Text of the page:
The purchase aims to get it closer to its ultimate goal: having a commercial fusion reactor in six years. The Indiegogo campaign ends June 15, 2014.
The company says that having a working fusion reactor use its technology by 2020 is feasible.
The Middlesex-based Focus Fusion Society (FFS) is running the campaign on behalf of LPP. Eric Lerner, LPP president and chief scientist, has been active in dense plasma focus research for 30 years.
Said the FFS’s Carlton Bishop, “We currently have the largest environmental campaign on … Indiegogo and are only second to solar roadways in the clean energy tech category. … We will use the money to buy beryllium electrodes. No dense plasma focus device has ever used this material, and we will be the first.”
LPP believes beryllium electrodes will get the company closer to its goal of producing fusion energy without harmful nuclear waste. The electrodes will help the company produce fuel with enough density that it will burn up during the confinement time.
The FFS’s Dennis Peterson explained that three conditions are needed for successful fusion: temperature, density and confinement. LPP has already shown in a scientific paper that it can achieve temperature and confinement. It is now working on fuel density, which depends on the purity of the fuel. The obstacle to pure fuel turns out to be impurities from the electrodes used in the process.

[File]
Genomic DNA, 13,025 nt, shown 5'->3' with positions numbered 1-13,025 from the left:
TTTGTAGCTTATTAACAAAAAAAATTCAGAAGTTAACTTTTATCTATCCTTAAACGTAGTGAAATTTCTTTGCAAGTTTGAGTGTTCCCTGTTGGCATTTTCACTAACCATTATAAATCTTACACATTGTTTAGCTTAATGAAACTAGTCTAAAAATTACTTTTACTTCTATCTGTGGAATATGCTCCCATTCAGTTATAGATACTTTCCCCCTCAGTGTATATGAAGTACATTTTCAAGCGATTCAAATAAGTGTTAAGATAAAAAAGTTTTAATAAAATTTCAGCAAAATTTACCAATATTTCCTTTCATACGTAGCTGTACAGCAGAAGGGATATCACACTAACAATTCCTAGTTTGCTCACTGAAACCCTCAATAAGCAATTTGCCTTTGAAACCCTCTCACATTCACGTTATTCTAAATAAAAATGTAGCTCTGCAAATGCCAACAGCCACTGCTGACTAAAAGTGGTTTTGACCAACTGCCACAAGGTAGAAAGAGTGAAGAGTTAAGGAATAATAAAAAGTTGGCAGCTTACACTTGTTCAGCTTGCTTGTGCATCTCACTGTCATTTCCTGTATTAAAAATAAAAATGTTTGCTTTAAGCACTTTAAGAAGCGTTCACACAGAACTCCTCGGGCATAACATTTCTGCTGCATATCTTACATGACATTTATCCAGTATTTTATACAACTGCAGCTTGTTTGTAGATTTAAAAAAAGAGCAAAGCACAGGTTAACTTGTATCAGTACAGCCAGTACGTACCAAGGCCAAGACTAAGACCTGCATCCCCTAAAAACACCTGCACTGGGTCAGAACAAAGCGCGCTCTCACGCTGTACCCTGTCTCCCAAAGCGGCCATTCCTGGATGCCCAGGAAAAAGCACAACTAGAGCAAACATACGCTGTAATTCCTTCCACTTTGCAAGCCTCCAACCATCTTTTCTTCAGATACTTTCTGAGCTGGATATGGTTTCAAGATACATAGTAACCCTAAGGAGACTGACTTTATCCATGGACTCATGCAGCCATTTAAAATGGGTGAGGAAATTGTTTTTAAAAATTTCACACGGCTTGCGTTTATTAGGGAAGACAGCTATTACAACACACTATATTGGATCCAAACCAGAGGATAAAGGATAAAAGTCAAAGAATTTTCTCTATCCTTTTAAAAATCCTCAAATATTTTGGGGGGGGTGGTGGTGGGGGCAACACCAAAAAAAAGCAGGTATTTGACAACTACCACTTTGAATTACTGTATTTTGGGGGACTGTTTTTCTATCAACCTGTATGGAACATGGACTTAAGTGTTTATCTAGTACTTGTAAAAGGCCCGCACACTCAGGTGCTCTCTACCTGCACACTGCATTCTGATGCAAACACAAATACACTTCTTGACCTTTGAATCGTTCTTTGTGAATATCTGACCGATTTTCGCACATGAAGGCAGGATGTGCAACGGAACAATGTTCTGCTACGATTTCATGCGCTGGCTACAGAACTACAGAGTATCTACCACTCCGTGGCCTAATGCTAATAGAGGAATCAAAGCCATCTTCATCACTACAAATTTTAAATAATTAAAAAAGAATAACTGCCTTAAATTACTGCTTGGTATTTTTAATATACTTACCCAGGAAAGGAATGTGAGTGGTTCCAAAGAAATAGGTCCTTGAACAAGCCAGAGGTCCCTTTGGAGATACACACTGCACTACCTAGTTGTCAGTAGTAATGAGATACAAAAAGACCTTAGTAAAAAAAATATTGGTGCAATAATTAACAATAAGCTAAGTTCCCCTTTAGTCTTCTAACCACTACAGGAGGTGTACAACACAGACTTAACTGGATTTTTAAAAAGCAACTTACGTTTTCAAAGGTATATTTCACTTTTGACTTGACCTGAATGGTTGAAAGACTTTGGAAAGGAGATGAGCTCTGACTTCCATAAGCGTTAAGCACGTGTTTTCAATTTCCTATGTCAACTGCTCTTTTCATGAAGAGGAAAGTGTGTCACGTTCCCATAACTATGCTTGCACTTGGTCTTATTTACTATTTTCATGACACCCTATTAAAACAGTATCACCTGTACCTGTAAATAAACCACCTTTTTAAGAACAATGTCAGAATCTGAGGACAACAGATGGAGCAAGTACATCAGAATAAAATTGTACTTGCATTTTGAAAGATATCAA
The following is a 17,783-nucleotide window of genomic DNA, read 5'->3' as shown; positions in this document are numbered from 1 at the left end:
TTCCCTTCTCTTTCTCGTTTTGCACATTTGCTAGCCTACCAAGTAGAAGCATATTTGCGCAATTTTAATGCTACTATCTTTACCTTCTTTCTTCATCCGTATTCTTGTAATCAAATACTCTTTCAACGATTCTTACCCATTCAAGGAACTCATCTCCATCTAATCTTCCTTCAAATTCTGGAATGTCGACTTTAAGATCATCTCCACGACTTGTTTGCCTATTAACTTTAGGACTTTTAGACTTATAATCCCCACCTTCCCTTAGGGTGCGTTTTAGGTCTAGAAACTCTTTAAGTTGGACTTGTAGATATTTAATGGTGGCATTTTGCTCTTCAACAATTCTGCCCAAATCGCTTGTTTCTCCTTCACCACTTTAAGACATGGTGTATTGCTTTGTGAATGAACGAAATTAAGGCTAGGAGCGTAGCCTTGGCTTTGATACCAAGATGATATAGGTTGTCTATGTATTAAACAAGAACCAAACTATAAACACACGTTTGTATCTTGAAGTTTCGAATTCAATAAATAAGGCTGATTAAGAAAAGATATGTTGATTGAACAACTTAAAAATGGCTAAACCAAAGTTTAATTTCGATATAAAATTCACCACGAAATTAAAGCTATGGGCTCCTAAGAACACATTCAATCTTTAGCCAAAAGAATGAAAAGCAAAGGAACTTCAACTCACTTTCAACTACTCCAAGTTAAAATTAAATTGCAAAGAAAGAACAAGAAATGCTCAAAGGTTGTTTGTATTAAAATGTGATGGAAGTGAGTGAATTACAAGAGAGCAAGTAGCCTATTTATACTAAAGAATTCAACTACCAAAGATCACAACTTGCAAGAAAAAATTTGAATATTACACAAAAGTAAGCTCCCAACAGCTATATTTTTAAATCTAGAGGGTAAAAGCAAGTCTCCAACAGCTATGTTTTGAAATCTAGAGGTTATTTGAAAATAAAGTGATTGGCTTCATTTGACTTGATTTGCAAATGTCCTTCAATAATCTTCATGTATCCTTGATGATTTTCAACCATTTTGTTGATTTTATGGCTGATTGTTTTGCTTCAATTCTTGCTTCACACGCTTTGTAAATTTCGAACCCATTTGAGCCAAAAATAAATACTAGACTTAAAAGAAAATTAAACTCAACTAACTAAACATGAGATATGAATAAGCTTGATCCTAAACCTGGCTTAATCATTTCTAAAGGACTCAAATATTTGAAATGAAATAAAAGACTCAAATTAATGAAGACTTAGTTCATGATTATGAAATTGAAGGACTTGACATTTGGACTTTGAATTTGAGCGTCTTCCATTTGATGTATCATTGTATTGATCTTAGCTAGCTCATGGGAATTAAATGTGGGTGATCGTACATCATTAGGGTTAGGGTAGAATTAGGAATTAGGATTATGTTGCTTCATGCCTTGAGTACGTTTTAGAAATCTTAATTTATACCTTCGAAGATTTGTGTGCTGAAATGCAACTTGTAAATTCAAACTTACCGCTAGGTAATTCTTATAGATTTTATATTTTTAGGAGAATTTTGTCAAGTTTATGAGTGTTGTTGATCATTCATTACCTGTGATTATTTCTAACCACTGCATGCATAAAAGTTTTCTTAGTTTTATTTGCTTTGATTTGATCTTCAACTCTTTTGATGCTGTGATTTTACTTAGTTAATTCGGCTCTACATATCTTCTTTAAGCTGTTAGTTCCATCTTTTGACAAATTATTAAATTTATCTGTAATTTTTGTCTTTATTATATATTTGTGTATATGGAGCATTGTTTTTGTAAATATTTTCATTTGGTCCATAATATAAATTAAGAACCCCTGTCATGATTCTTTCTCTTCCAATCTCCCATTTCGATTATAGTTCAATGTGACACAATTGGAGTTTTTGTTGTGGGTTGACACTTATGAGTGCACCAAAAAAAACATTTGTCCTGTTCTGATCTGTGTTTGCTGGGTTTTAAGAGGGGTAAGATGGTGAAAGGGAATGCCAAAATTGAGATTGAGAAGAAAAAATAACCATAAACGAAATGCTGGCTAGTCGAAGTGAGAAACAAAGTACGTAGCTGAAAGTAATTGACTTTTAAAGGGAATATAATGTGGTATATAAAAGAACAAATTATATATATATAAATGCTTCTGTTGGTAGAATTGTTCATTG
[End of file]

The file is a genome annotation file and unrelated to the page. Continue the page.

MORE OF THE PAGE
LPP is already set to experiment with tungsten electrodes to increase fuel density, according to the Indiegogo campaign page, which states:
“The new tungsten electrodes we are installing in July will be great for cutting way down on impurities that have prevented high density. But tungsten absorbs too many X-rays, so when we get near to net energy, the X-rays will cause the electrodes to crack. So for the final push we need beryllium electrodes. Beryllium is the lightest metal that we can use, and the X-rays will harmlessly pass through the electrodes.”
If the Indiegogo campaign is successful and LPP raises enough money to buy the beryllium electrodes, the next steps will be to increase the amount of power the company is putting into the project and then to use boron fuel in the reactor.
Said Peterson, “If they are right, that will create net power from boron fuel. The great thing about boron, as opposed to the fuel most projects use, is that it produces very little radioactive waste. More importantly, you are not just producing heat, you are producing a pulse of electric current. You don’t need to run a big turbine,” which would keep costs low and create cheap, abundant clean energy.